Academic journal article Harvard Law Review

Sixth Amendment - Confrontation Clause - New Mexico Supreme Court Holds Two-Way Video Testimony Violates Confrontation Clause

Academic journal article Harvard Law Review

Sixth Amendment - Confrontation Clause - New Mexico Supreme Court Holds Two-Way Video Testimony Violates Confrontation Clause

Article excerpt

SIXTH AMENDMENT--CONFRONTATION CLAUSE--NEW MEXICO SUPREME COURT HOLDS TWO-WAY VIDEO TESTIMONY VIOLATES CONFRONTATION CLAUSE.--State V. Thomas, 376 P.3D 184 (N.M. 2016).

The Confrontation Clause of the Sixth Amendment ensures that a criminal defendant has the right "to be confronted with the witnesses against him." (1) The Clause was traditionally understood to "guarantee[] the defendant a face-to-face meeting with witnesses" during trial. (2) Maryland v. Craig (3) clarified that the right to physical confrontation was not absolute and laid out circumstances when it could be relaxed. (4) As videoconferencing technology improves, and its use in courtrooms promises greater efficiency, cost savings, and information available to the factfinder, (5) courts have considered whether allowing a prosecution witness to testify by two-way video satisfies the Confrontation Clause. Recently, in State v. Thomas, (6) the New Mexico Supreme Court held that the two-way video testimony of a forensic analyst violated the defendant's Sixth Amendment right to confrontation. (7) The court's discussion of the Confrontation Clause illustrates how current U.S. Supreme Court precedent leaves courts struggling to apply established tests to two-way video testimony.

Truett Thomas was charged with kidnapping and murdering Guadalupe Ashford. (8) Drag marks led to the location of her body at the edge of a parking lot with a bloodied paver stone nearby, blood sprinkling the area. (9) She died from a series of blows and lacerations to her head. (10) DNA samples collected from her body and the paver stone matched Ashford's and Thomas's DNA; the latter's genetic material had been archived in the FBI's Combined DNA Index System database. (11) Thomas denied that he had ever met Ashford, and no one saw him near the parking lot. (12) The DNA evidence alone provided the basis for Thomas's arrest and indictment. (13)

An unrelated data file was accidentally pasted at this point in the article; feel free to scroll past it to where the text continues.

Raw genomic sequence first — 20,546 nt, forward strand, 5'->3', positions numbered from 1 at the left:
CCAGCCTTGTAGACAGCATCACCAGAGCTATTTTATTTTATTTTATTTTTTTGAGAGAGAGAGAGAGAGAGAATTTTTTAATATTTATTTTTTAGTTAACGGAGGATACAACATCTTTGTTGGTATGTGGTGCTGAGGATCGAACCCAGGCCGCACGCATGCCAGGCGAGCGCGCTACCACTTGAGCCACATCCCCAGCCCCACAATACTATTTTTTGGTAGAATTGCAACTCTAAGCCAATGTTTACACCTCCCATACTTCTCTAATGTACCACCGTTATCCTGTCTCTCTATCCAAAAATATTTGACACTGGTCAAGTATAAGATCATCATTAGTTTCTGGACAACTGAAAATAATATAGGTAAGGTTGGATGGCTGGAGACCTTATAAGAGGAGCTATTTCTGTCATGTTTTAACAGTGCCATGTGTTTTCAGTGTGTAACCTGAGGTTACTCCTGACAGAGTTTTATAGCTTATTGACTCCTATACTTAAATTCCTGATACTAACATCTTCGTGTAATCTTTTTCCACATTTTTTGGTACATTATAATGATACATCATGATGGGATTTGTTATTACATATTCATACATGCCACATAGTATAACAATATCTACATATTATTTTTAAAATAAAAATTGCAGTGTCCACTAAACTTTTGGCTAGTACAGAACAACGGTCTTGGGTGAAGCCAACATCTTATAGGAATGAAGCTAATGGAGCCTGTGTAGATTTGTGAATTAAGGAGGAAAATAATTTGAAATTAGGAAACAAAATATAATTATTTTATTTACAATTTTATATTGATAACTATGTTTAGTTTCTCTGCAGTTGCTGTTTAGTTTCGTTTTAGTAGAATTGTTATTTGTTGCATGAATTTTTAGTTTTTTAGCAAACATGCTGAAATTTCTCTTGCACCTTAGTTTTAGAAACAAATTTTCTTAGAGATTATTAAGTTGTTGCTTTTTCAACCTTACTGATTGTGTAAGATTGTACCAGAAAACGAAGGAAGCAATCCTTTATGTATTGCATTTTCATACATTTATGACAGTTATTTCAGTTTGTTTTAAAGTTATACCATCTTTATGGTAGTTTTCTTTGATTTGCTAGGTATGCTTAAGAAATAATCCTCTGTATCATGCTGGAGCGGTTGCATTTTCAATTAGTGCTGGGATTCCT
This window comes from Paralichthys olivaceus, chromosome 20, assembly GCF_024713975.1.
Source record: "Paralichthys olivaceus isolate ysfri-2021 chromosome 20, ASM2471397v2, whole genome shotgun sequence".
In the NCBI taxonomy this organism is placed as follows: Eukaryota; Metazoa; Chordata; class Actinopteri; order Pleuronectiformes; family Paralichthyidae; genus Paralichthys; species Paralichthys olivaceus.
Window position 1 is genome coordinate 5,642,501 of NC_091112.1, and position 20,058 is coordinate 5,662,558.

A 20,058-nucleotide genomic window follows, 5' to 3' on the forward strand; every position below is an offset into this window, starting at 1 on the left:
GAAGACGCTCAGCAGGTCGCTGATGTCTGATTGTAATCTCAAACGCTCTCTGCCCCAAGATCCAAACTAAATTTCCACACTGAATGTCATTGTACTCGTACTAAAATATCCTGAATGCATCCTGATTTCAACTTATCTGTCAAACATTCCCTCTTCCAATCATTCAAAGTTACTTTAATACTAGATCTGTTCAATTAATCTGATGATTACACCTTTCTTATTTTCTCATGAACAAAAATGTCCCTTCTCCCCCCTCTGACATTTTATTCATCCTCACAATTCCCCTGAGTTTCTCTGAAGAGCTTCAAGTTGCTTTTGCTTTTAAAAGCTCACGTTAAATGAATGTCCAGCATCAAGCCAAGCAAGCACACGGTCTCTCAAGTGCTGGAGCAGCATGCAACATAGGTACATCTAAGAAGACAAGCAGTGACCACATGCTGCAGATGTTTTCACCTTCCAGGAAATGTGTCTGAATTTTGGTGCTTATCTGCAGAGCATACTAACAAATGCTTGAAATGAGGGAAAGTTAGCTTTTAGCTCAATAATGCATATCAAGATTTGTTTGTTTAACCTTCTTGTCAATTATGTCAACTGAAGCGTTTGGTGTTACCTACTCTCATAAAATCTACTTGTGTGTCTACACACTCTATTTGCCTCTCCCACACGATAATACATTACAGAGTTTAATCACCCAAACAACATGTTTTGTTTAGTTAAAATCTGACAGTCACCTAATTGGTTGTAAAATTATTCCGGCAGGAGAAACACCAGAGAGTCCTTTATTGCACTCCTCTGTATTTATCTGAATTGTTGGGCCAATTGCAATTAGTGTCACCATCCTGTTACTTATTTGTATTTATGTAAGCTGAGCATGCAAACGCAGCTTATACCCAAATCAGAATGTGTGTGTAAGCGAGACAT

The trial began approximately twenty-six months after Thomas's arrest. (14) The forensic analyst who had worked on the DNA samples had moved out of state by that time. (15) Two weeks before trial, the prosecutor informed the court that the analyst might not be able to appear in person for trial and requested that she be permitted to testify by Skype, a "two-way audio-video communications application," and defense counsel consented so long as there were no "technical issues." (16) One week later, defense counsel raised the possibility that the two-way video testimony could violate the Confrontation Clause. (17) The district court ruled that the defendant "had waived any objection" to the use of two-way video by his prior consent, and the analyst appeared by two-way video at trial. (18) The video feed of the analyst was displayed to the jury, and the analyst saw only "the attorney questioning her." (19) Thomas was found guilty of both charges and sentenced consecutively to life imprisonment for the murder and eighteen years for the kidnapping. (20) He moved for a new trial based on newly available DNA evidence and raised the issue of the trial judge's conduct on social media during and after trial. (21) The district court denied his motion, and Thomas appealed directly to the New Mexico Supreme Court. (22)

The New Mexico Supreme Court reversed and remanded to the lower court to enter a judgment of acquittal on the kidnapping charge and to retry the murder charge. (23) Writing for the court, Chief Justice Daniels (24) first held that the defendant's right to a speedy trial was not violated by the twenty-six months of pretrial custody. (25) While the twenty-six month delay was long enough to prompt a speedy trial inquiry, (26) Thomas had not shown that the length and causes of the delay weighed heavily in his favor and had not presented sufficient evidence that the delay caused him particularized prejudice or anxiety worse than that of other defendants jailed before their trials. (27)

The court then turned to whether the use of the two-way video testimony violated Thomas's right to confrontation. …

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